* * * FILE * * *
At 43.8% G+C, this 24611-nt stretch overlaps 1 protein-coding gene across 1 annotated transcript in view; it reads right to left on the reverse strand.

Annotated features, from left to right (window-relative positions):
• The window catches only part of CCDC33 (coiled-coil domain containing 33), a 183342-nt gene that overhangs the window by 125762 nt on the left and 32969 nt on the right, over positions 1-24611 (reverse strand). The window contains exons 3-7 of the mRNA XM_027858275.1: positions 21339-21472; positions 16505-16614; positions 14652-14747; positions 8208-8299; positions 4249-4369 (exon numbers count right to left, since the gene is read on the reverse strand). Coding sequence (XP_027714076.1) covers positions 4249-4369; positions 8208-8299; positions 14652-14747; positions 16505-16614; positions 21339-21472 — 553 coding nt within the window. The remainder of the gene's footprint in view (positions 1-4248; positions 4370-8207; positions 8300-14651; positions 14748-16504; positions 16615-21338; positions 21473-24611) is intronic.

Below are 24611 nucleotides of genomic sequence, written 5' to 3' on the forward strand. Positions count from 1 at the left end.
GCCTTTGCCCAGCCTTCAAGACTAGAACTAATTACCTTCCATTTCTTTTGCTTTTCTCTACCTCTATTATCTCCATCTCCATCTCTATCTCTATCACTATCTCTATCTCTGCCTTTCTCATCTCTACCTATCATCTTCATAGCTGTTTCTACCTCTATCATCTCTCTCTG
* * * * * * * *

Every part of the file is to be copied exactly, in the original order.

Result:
At 43.8% G+C, this 24611-nt stretch overlaps 1 protein-coding gene across 1 annotated transcript in view; it reads right to left on the reverse strand.

Annotated features, from left to right (window-relative positions):
• The window catches only part of CCDC33 (coiled-coil domain containing 33), a 183342-nt gene that overhangs the window by 125762 nt on the left and 32969 nt on the right, over positions 1-24611 (reverse strand). The window contains exons 3-7 of the mRNA XM_027858275.1: positions 21339-21472; positions 16505-16614; positions 14652-14747; positions 8208-8299; positions 4249-4369 (exon numbers count right to left, since the gene is read on the reverse strand). Coding sequence (XP_027714076.1) covers positions 4249-4369; positions 8208-8299; positions 14652-14747; positions 16505-16614; positions 21339-21472 — 553 coding nt within the window. The remainder of the gene's footprint in view (positions 1-4248; positions 4370-8207; positions 8300-14651; positions 14748-16504; positions 16615-21338; positions 21473-24611) is intronic.

Below are 24611 nucleotides of genomic sequence, written 5' to 3' on the forward strand. Positions count from 1 at the left end.
GCCTTTGCCCAGCCTTCAAGACTAGAACTAATTACCTTCCATTTCTTTTGCTTTTCTCTACCTCTATTATCTCCATCTCCATCTCTATCTCTATCACTATCTCTATCTCTGCCTTTCTCATCTCTACCTATCATCTTCATAGCTGTTTCTACCTCTATCATCTCTCTCTG